It is the nature of the intellect to try to establish certainties and be able to rely on them as solid realities that can be counted on. In mathematics, this is known as the development of an axiom, a core or basic tenet of understanding that is always true and which then becomes the foundation for extrapolation and development. This same tendency also permeates the action of the intellect in other fields of endeavour. Thus, the idea that the sun revolves around the earth, so obvious to the sensory perception, was accepted as axiomatic truth until just a few hundred years ago in most parts of the world. Similarly, the idea that the earth is flat not spheroid was a fixed dogma until those who had a new insight, and the faith to follow that insight into action, were able to establish that the world is a globe, not a flat plane. The errors that the mind latches on to are part of the systematic developmental process of growth, and are necessary stages, as we see in the development of young children who believe certain things to be true at one age, but abandon those for new certainties as they grow and learn. The progress is from “darkness to light”, and then from “light to greater light”. This insight affects the relation of faith to the yogic process.
Sri Aurobindo observes: “The motions of the mind in its progress must necessarily be mixed with a greater or lesser proportion of error, and we should not allow our faith to be disconcerted by the discovery of its errors or imagine that because the beliefs of the intellect which aided us were too hasty and positive, therefore the fundamental faith in the soul was invalid. The human intellect is too much afraid of error precisely because it is too much attached to a premature sense of certitude and a too hasty eagerness for positive finality in what it seems to seize of knowledge. As our self-experience increases, we shall find that our errors even were necessary movements, brought with them and left their element or suggestion of truth and helped towards discovery or supported a necessary effort and that the certitudes we have now to abandon had yet their temporary validity in the progress of our knowledge. The intellect cannot be a sufficient guide in the search for spiritual truth and realisation and yet it has to be utilised in the integral movement of our nature.”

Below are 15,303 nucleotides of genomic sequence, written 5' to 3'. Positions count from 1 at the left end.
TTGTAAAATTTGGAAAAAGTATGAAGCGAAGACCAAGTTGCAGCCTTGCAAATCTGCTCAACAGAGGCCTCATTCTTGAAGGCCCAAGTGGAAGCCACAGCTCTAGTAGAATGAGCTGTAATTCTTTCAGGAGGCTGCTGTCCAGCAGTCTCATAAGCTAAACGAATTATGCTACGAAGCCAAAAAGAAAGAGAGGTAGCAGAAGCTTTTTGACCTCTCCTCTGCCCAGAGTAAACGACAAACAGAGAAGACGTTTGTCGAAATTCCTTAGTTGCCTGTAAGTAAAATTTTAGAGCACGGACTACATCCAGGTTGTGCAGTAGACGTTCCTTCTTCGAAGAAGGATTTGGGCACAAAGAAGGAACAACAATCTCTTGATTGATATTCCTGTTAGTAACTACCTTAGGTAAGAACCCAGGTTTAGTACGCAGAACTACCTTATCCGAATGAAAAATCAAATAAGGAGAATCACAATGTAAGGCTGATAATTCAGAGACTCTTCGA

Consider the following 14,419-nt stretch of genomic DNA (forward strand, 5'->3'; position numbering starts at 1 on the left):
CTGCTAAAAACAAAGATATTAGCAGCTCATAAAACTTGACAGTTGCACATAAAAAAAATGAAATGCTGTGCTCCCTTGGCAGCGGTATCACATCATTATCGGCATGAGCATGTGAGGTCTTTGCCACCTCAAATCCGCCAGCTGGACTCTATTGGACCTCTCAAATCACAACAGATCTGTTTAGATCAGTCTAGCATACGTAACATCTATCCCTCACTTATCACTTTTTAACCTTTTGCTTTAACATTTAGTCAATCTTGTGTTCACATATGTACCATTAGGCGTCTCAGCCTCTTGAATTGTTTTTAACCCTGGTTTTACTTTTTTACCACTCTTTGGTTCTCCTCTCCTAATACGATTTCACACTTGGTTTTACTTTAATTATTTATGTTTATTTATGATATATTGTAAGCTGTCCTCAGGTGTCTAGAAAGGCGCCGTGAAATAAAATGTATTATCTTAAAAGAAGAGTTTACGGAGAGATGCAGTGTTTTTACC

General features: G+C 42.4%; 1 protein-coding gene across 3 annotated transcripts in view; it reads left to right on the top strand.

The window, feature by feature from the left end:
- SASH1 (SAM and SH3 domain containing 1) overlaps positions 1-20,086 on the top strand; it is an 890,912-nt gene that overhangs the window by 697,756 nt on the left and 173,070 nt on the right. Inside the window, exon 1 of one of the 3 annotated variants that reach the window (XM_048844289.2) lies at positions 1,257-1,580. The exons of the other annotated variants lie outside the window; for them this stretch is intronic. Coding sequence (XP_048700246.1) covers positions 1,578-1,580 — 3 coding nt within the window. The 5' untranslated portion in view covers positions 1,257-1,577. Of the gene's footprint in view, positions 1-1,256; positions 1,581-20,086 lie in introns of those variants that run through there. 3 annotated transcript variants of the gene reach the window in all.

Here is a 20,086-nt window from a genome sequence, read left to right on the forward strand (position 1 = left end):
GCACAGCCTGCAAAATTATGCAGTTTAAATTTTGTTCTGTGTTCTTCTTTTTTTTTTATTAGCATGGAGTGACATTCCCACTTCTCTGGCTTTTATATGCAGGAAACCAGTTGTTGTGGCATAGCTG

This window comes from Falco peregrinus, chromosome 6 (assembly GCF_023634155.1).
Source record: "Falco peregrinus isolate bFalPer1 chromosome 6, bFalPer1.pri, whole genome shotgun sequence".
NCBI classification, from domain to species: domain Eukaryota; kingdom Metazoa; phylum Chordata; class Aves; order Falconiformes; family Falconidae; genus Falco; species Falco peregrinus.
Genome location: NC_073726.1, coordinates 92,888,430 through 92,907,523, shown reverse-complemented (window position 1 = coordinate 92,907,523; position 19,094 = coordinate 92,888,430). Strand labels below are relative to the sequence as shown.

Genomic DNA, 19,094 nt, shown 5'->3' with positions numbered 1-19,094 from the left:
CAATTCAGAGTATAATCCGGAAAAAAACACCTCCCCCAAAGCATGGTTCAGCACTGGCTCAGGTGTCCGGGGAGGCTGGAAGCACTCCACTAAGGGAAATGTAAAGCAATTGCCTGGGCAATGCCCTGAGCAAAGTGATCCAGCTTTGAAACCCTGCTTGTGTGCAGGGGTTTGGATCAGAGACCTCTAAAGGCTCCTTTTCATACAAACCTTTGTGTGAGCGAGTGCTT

Sri Aurobindo distinguishes therefore a doubt which questions everything and leads to paralysis and an open questioning intelligence which can avoid dogmatic adherence to limited concepts, ideas or beliefs which need to be expanded or left behind. “…the seeking intelligence has to be trained to admit a certain large questioning, an intellectual rectitude not satisfied with half-truths, mixtures of error or approximations and, most positive and helpful, a perfect readiness always to move forward from truths already held and accepted to the greater corrective, completing or transcending truths which at first it was unable or, it may be, disinclined to envisage. A working faith of the intellect is indispensable, not a superstitious, dogmatic or limiting credence attached to every temporary support or formula, but a large assent to the successive suggestions and steps of the Shakti, a faith fixed on realities, moving from the lesser to the completer realities and ready to throw down all scaffolding and keep only the large and growing structure.”
Sri Aurobindo, The Synthesis of Yoga, Part Four: The Yoga of Self-Perfection, Chapter 18, Faith and Shakti, pp. 748-749